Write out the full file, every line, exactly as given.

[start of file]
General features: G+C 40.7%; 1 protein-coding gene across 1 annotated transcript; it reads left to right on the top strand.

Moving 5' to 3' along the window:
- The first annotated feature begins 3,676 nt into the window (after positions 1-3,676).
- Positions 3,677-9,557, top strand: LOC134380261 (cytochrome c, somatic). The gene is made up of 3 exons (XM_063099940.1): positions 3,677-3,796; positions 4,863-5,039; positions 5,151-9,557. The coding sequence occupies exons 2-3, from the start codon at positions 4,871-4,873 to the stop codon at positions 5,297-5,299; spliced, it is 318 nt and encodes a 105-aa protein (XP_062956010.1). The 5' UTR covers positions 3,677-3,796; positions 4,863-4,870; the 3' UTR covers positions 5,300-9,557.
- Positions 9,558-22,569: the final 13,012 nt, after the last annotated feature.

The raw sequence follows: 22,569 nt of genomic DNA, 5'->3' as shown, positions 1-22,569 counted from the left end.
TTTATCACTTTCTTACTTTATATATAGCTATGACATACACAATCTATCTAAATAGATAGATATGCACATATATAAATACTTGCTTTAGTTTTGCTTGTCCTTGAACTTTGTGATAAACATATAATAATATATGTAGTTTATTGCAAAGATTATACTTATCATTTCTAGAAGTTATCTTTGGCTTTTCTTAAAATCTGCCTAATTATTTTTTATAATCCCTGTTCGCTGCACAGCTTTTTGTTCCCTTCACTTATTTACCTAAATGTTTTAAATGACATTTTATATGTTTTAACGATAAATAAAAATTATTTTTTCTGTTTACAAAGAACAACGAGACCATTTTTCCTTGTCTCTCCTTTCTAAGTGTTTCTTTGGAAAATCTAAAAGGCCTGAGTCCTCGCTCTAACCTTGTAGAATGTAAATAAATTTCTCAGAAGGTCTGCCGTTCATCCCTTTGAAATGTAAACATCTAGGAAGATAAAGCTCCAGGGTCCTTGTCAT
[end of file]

General features: G+C 40.7%; 1 protein-coding gene across 1 annotated transcript; it reads left to right on the top strand.

Moving 5' to 3' along the window:
- The first annotated feature begins 3,676 nt into the window (after positions 1-3,676).
- Positions 3,677-9,557, top strand: LOC134380261 (cytochrome c, somatic). The gene is made up of 3 exons (XM_063099940.1): positions 3,677-3,796; positions 4,863-5,039; positions 5,151-9,557. The coding sequence occupies exons 2-3, from the start codon at positions 4,871-4,873 to the stop codon at positions 5,297-5,299; spliced, it is 318 nt and encodes a 105-aa protein (XP_062956010.1). The 5' UTR covers positions 3,677-3,796; positions 4,863-4,870; the 3' UTR covers positions 5,300-9,557.
- Positions 9,558-22,569: the final 13,012 nt, after the last annotated feature.

The raw sequence follows: 22,569 nt of genomic DNA, 5'->3' as shown, positions 1-22,569 counted from the left end.
TTTATCACTTTCTTACTTTATATATAGCTATGACATACACAATCTATCTAAATAGATAGATATGCACATATATAAATACTTGCTTTAGTTTTGCTTGTCCTTGAACTTTGTGATAAACATATAATAATATATGTAGTTTATTGCAAAGATTATACTTATCATTTCTAGAAGTTATCTTTGGCTTTTCTTAAAATCTGCCTAATTATTTTTTATAATCCCTGTTCGCTGCACAGCTTTTTGTTCCCTTCACTTATTTACCTAAATGTTTTAAATGACATTTTATATGTTTTAACGATAAATAAAAATTATTTTTTCTGTTTACAAAGAACAACGAGACCATTTTTCCTTGTCTCTCCTTTCTAAGTGTTTCTTTGGAAAATCTAAAAGGCCTGAGTCCTCGCTCTAACCTTGTAGAATGTAAATAAATTTCTCAGAAGGTCTGCCGTTCATCCCTTTGAAATGTAAACATCTAGGAAGATAAAGCTCCAGGGTCCTTGTCAT